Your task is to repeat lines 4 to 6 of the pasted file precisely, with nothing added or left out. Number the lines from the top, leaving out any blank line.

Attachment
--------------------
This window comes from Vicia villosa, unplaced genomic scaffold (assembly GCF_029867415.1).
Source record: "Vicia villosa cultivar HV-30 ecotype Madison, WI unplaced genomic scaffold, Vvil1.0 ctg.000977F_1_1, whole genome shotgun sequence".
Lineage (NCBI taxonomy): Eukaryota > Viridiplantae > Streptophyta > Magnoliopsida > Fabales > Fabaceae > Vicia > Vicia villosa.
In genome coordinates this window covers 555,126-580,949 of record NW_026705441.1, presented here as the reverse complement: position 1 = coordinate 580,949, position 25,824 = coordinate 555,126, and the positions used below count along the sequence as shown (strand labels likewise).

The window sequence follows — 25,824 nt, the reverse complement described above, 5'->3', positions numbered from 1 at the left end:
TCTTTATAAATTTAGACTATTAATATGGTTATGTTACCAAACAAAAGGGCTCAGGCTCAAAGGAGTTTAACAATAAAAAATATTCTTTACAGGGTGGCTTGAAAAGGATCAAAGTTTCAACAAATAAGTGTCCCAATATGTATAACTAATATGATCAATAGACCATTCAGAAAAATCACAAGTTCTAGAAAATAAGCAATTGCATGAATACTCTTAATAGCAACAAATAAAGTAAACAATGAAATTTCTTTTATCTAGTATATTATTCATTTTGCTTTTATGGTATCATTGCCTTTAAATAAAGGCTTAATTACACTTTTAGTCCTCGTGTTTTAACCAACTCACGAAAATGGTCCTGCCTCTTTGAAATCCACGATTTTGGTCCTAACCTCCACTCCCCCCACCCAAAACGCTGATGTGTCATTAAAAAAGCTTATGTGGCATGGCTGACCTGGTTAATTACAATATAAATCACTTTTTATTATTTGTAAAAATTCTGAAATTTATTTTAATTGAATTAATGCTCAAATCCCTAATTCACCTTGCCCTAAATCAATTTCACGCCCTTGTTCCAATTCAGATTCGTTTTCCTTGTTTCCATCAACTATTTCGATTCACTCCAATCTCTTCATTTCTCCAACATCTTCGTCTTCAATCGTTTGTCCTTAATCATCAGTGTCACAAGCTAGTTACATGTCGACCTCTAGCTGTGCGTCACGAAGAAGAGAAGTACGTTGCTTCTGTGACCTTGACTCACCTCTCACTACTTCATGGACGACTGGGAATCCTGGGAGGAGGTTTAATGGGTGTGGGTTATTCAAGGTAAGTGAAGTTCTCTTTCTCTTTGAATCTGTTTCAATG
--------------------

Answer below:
In genome coordinates this window covers 555,126-580,949 of record NW_026705441.1, presented here as the reverse complement: position 1 = coordinate 580,949, position 25,824 = coordinate 555,126, and the positions used below count along the sequence as shown (strand labels likewise).

The window sequence follows — 25,824 nt, the reverse complement described above, 5'->3', positions numbered from 1 at the left end:
TCTTTATAAATTTAGACTATTAATATGGTTATGTTACCAAACAAAAGGGCTCAGGCTCAAAGGAGTTTAACAATAAAAAATATTCTTTACAGGGTGGCTTGAAAAGGATCAAAGTTTCAACAAATAAGTGTCCCAATATGTATAACTAATATGATCAATAGACCATTCAGAAAAATCACAAGTTCTAGAAAATAAGCAATTGCATGAATACTCTTAATAGCAACAAATAAAGTAAACAATGAAATTTCTTTTATCTAGTATATTATTCATTTTGCTTTTATGGTATCATTGCCTTTAAATAAAGGCTTAATTACACTTTTAGTCCTCGTGTTTTAACCAACTCACGAAAATGGTCCTGCCTCTTTGAAATCCACGATTTTGGTCCTAACCTCCACTCCCCCCACCCAAAACGCTGATGTGTCATTAAAAAAGCTTATGTGGCATGGCTGACCTGGTTAATTACAATATAAATCACTTTTTATTATTTGTAAAAATTCTGAAATTTATTTTAATTGAATTAATGCTCAAATCCCTAATTCACCTTGCCCTAAATCAATTTCACGCCCTTGTTCCAATTCAGATTCGTTTTCCTTGTTTCCATCAACTATTTCGATTCACTCCAATCTCTTCATTTCTCCAACATCTTCGTCTTCAATCGTTTGTCCTTAATCATCAGTGTCACAAGCTAGTTACATGTCGACCTCTAGCTGTGCGTCACGAAGAAGAGAAGTACGTTGCTTCTGTGACCTTGACTCACCTCTCACTACTTCATGGACGACTGGGAATCCTGGGAGGAGGTTTAATGGGTGTGGGTTATTCAAGGTAAGTGAAGTTCTCTTTCTCTTTGAATCTGTTTCAATG